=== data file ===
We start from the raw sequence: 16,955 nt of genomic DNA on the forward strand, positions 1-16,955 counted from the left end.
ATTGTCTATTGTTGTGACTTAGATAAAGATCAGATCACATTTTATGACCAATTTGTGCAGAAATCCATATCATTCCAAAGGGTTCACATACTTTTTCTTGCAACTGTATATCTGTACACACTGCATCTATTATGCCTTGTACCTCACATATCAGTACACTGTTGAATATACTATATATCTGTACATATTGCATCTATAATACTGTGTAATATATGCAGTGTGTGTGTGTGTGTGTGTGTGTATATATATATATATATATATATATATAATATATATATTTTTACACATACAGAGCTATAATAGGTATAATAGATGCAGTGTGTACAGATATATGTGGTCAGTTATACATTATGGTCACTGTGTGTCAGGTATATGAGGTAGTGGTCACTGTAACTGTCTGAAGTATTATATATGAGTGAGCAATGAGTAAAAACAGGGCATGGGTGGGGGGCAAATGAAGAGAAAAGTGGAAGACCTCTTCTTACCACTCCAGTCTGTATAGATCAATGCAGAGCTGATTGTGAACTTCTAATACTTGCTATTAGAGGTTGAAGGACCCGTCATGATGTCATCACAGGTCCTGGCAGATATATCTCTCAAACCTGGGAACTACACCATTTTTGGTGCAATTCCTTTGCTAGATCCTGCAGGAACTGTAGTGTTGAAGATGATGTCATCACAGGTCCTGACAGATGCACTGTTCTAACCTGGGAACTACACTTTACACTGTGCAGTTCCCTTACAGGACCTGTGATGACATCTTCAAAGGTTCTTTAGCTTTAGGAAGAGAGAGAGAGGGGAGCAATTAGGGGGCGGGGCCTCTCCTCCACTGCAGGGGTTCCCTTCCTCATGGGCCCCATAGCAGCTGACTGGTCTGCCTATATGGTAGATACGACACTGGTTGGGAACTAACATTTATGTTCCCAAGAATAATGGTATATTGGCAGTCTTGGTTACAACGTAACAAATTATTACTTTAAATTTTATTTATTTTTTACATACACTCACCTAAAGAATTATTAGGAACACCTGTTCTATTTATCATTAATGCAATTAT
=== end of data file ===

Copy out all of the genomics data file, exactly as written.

We start from the raw sequence: 16,955 nt of genomic DNA on the forward strand, positions 1-16,955 counted from the left end.
ATTGTCTATTGTTGTGACTTAGATAAAGATCAGATCACATTTTATGACCAATTTGTGCAGAAATCCATATCATTCCAAAGGGTTCACATACTTTTTCTTGCAACTGTATATCTGTACACACTGCATCTATTATGCCTTGTACCTCACATATCAGTACACTGTTGAATATACTATATATCTGTACATATTGCATCTATAATACTGTGTAATATATGCAGTGTGTGTGTGTGTGTGTGTGTGTATATATATATATATATATATATATATAATATATATATTTTTACACATACAGAGCTATAATAGGTATAATAGATGCAGTGTGTACAGATATATGTGGTCAGTTATACATTATGGTCACTGTGTGTCAGGTATATGAGGTAGTGGTCACTGTAACTGTCTGAAGTATTATATATGAGTGAGCAATGAGTAAAAACAGGGCATGGGTGGGGGGCAAATGAAGAGAAAAGTGGAAGACCTCTTCTTACCACTCCAGTCTGTATAGATCAATGCAGAGCTGATTGTGAACTTCTAATACTTGCTATTAGAGGTTGAAGGACCCGTCATGATGTCATCACAGGTCCTGGCAGATATATCTCTCAAACCTGGGAACTACACCATTTTTGGTGCAATTCCTTTGCTAGATCCTGCAGGAACTGTAGTGTTGAAGATGATGTCATCACAGGTCCTGACAGATGCACTGTTCTAACCTGGGAACTACACTTTACACTGTGCAGTTCCCTTACAGGACCTGTGATGACATCTTCAAAGGTTCTTTAGCTTTAGGAAGAGAGAGAGAGGGGAGCAATTAGGGGGCGGGGCCTCTCCTCCACTGCAGGGGTTCCCTTCCTCATGGGCCCCATAGCAGCTGACTGGTCTGCCTATATGGTAGATACGACACTGGTTGGGAACTAACATTTATGTTCCCAAGAATAATGGTATATTGGCAGTCTTGGTTACAACGTAACAAATTATTACTTTAAATTTTATTTATTTTTTACATACACTCACCTAAAGAATTATTAGGAACACCTGTTCTATTTATCATTAATGCAATTAT